Another major storyline is the violence and oppression of the Black Panther Party under the auspices of the COINTELPRO. David Hilliard actually led the party during the most violent assaults by the FBI because both Huey Newton and Bobby Seale were incarcerated. David obviously has first-hand knowledge of this time period and his knowledge will be supplemented with Freedom of Information Act documents.
How many original Panthers are still around to interview?
I’m not certain how many original Panthers are still around, but David’s brother, June Hilliard, and Huey’s older brother, Melvin Newton, will be essential to the storytelling. Additional contributors include, but are not limited to, Elaine Brown, who led the BPP during Huey Newton’s exile, and Fredrika Newton.
Other key people are Che Billy Brooks, minister of education of the Chicago chapter; Larry Little, the leader of the Wilmington, N.C., chapter; and Kumasi Simmons, the foremost authority on George Jackson and the prison movement.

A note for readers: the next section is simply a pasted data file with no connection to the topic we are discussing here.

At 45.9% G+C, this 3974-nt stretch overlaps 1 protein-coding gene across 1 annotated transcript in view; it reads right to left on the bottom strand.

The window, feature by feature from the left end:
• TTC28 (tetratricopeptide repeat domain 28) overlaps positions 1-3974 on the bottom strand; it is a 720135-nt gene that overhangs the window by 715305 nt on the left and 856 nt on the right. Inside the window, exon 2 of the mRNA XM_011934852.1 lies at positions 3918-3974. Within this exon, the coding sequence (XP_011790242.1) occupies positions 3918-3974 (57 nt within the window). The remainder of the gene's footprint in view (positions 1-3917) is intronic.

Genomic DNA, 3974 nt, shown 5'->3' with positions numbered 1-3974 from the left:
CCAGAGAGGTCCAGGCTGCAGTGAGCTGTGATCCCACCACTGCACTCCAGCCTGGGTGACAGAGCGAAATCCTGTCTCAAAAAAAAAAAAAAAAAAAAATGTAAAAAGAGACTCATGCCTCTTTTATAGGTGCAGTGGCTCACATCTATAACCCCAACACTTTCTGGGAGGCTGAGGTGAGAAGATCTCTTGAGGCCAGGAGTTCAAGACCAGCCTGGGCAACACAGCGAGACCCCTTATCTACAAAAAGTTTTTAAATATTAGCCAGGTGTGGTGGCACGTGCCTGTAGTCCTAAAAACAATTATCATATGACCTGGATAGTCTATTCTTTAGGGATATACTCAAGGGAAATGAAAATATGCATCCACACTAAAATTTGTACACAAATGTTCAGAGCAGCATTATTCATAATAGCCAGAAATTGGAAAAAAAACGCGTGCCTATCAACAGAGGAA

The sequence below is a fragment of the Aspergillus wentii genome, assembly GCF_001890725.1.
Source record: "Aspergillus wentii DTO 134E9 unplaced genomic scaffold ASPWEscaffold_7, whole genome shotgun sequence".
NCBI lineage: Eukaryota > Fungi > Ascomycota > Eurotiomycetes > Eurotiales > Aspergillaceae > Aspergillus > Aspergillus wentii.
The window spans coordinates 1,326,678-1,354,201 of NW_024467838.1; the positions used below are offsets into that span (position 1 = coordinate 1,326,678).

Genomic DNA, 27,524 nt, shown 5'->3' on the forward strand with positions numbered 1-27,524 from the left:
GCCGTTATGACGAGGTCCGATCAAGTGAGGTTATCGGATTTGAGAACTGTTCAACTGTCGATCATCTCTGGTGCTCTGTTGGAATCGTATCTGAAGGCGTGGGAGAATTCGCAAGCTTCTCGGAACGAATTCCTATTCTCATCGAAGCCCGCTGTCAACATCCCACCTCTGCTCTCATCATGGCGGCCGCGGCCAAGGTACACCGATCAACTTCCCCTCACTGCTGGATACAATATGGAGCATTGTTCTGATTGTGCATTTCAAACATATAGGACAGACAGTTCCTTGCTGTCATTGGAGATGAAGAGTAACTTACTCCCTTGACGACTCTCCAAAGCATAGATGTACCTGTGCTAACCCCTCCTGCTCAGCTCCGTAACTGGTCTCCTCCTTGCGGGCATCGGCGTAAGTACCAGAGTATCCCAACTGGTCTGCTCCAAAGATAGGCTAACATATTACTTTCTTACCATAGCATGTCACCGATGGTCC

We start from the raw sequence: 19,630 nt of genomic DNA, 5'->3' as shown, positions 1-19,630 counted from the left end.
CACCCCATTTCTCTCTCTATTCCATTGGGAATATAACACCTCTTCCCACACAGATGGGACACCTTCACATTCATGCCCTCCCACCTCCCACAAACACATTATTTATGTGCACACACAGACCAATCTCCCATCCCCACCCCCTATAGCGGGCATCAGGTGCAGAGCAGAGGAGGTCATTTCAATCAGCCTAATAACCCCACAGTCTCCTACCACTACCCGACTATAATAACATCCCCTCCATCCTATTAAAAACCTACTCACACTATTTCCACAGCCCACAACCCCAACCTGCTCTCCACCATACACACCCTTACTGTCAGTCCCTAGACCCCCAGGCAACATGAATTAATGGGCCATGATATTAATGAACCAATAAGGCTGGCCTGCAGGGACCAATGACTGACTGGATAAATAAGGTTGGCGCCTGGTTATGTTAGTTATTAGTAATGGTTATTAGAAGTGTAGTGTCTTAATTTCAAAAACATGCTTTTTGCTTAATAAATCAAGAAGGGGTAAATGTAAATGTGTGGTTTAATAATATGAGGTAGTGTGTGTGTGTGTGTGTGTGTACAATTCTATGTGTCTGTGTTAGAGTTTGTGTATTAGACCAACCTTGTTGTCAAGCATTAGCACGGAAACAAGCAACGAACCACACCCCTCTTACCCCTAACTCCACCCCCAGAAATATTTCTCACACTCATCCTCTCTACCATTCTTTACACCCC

Do you know what, besides Huey, will be the primary focus of the film?
Another major theme will be the efforts of the Black Panther Party to serve the needs of the community. The philosophy of the Black Panther Party, as defined in the 10-Point Program, addressed the basic needs and desires of the community. It was bold and decades ahead of its time.
The 10-Point Program demanded that America serve the needs of the people. If you look at the status of black and poor Americans, it is obvious that the demands of the party are still unfilled. Therefore, this history and the story of the Black Panther Party remain very relevant to contemporary society.
Will you be discussing the New Black Panthers? When I interviewed Bobby Seale, he was furious that they’ve appropriated the name, because he sees them as having a totally different agenda.
David Hilliard and the Huey P. Newton Foundation have no connection to the New Black Panthers.
What do you want people to take away from the movie?
We want young people to know that Huey P. Newton and the Black Panthers were very young. They were in their 20s but they had the courage to confront oppressive forces and struggle to make America live up to its promise of equality and justice for all its citizens.
We want young people to know that it is now their responsibility to carry the struggle forward. And, of course, I think it is paramount that the Black Panther Party be afforded an opportunity to define themselves and their movement outside of the mainstream, corporate-controlled media.
How long will it take you to complete the project?
Once we secure production financing, it will take 12-14 months to make the film